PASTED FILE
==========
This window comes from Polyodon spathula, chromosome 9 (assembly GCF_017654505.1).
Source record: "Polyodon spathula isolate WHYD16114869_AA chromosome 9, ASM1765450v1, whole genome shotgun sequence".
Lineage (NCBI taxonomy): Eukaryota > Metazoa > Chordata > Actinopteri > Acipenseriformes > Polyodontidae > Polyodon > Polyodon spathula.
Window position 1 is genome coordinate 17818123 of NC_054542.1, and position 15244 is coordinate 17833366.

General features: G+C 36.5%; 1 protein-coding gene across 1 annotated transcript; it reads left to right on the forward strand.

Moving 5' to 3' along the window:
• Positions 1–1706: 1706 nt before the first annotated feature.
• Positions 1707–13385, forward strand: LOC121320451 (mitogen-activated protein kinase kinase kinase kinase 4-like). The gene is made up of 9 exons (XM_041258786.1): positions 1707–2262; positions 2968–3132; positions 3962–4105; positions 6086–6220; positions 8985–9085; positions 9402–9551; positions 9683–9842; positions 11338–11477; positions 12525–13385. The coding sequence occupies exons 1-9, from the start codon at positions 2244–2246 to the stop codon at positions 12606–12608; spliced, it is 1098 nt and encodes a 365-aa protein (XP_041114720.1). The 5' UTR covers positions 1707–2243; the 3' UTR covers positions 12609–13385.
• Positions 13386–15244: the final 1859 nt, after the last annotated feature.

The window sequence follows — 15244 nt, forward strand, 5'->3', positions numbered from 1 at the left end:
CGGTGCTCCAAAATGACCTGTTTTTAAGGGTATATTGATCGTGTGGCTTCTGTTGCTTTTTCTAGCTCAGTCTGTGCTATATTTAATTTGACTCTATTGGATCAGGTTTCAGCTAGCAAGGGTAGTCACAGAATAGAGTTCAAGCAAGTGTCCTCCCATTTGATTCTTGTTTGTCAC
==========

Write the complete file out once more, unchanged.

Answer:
This window comes from Polyodon spathula, chromosome 9 (assembly GCF_017654505.1).
Source record: "Polyodon spathula isolate WHYD16114869_AA chromosome 9, ASM1765450v1, whole genome shotgun sequence".
Lineage (NCBI taxonomy): Eukaryota > Metazoa > Chordata > Actinopteri > Acipenseriformes > Polyodontidae > Polyodon > Polyodon spathula.
Window position 1 is genome coordinate 17818123 of NC_054542.1, and position 15244 is coordinate 17833366.

General features: G+C 36.5%; 1 protein-coding gene across 1 annotated transcript; it reads left to right on the forward strand.

Moving 5' to 3' along the window:
• Positions 1–1706: 1706 nt before the first annotated feature.
• Positions 1707–13385, forward strand: LOC121320451 (mitogen-activated protein kinase kinase kinase kinase 4-like). The gene is made up of 9 exons (XM_041258786.1): positions 1707–2262; positions 2968–3132; positions 3962–4105; positions 6086–6220; positions 8985–9085; positions 9402–9551; positions 9683–9842; positions 11338–11477; positions 12525–13385. The coding sequence occupies exons 1-9, from the start codon at positions 2244–2246 to the stop codon at positions 12606–12608; spliced, it is 1098 nt and encodes a 365-aa protein (XP_041114720.1). The 5' UTR covers positions 1707–2243; the 3' UTR covers positions 12609–13385.
• Positions 13386–15244: the final 1859 nt, after the last annotated feature.

The window sequence follows — 15244 nt, forward strand, 5'->3', positions numbered from 1 at the left end:
CGGTGCTCCAAAATGACCTGTTTTTAAGGGTATATTGATCGTGTGGCTTCTGTTGCTTTTTCTAGCTCAGTCTGTGCTATATTTAATTTGACTCTATTGGATCAGGTTTCAGCTAGCAAGGGTAGTCACAGAATAGAGTTCAAGCAAGTGTCCTCCCATTTGATTCTTGTTTGTCAC